Crude oil futures extended gains on Wednesday after a bigger-than-expected draw in U.S. crude stockpiles and as solid U.S. and Chinese factory activity fuelled optimism of a recovery from the coronavirus pandemic, boosting investor risk appetite.
Brent crude futures rose 45 cents to $46.03 a barrel as of 0559 GMT, climbing for a third day.
U.S. West Texas Intermediate futures rose 43 cents to $43.19, following the previous day’s gain of 15 cents.
U.S. crude inventories fell by 6.4 million barrels in the week to Aug. 28 to 501.2 million barrels, the American Petroleum Institute (API) said, against analysts’ expectations for a draw of 1.9 million barrels.
Gasoline stocks also fell by 5.8 million barrels, more than analysts’ estimates of a draw of 3.0 million barrels.
Analysts had forecast a sixth weekly drawdown in U.S. crude inventories in a Reuters poll. <EIA/S>
“A bigger-than-expected draw in the U.S. stockpiles and growing hope for an economic recovery in the United States and China after healthy factory data prompted buys in oil futures,” said Hiroyuki Kikukawa, general manager of research at Nissan Securities.
U.S. manufacturing activity accelerated to a more than 1-1/2-year high in August amid a surge in new orders, lending support to Wall Street and oil markets.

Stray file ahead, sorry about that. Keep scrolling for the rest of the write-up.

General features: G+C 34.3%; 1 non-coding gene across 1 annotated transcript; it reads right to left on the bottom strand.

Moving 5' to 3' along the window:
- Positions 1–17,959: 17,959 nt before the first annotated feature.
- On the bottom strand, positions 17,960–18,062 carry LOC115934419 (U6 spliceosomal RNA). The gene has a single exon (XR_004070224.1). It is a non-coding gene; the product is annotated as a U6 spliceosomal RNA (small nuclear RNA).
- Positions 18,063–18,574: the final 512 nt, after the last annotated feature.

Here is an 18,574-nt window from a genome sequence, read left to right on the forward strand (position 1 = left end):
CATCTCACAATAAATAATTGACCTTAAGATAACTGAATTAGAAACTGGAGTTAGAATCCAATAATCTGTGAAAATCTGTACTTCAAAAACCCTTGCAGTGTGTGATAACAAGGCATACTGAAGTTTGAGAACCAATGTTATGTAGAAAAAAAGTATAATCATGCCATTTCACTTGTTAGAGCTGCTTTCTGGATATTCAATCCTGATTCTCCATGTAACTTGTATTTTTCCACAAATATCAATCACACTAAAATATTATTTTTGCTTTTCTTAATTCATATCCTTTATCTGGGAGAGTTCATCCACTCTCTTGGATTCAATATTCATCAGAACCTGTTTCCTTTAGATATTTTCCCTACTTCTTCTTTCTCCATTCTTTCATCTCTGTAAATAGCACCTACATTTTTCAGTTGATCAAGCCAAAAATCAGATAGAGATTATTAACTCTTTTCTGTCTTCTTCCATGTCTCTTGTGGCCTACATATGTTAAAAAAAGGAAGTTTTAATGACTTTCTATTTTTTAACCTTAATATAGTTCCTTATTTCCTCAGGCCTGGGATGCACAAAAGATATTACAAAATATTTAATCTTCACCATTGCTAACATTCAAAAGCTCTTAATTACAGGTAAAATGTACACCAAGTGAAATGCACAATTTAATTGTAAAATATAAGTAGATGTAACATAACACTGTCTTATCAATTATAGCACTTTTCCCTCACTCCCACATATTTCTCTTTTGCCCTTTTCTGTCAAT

China’s factory activity also expanded at the fastest clip in nearly a decade in August, bolstered by the first increase in new export orders this year as manufacturers ramped up production to meet rebounding demand, a private survey showed on Tuesday.
“Slower-than-expected resumption of oil output in the United States after Hurricane Laura raised concerns over tighter supply,” Kazuhiko Saito, chief analyst at Fujitomi Co, said.
U.S. Gulf of Mexico offshore oil output on Tuesday was down by 525,099 barrels per day, or 28.4% of the region’s daily production, the U.S. Department of Interior reported, as energy companies restarted more activity in the aftermath of Hurricane Laura.
Still, 71 of the U.S. Gulf of Mexico’s 643 manned platforms remained evacuated, down from 117 production platforms on Monday, the regulator said.
On the global supply side, oil output by the Organization of the Petroleum Exporting Countries (OPEC) rose by about 1 million barrels per day (bpd) in August, a Reuters survey found.
From May 1, OPEC and its allies, known as OPEC+, made a record cut of 9.7 million bpd, or 10% of global output, after the novel coronavirus destroyed one-third of world demand. From Aug. 1, the cut tapered to 7.7 million bpd until December.
The United Arab Emirates pumped 2.693 million bpd in August, above its OPEC+ quota, after hot weather and people holidaying at home drove associated gas demand for power generation, two sources familiar with the matter told Reuters.
“Higher output by the UAE capped gains in oil prices,” Nissan Securities’ Kikukawa said.
Reporting by Yuka Obayashi; Editing by Jacqueline Wong and Christian Schmollinger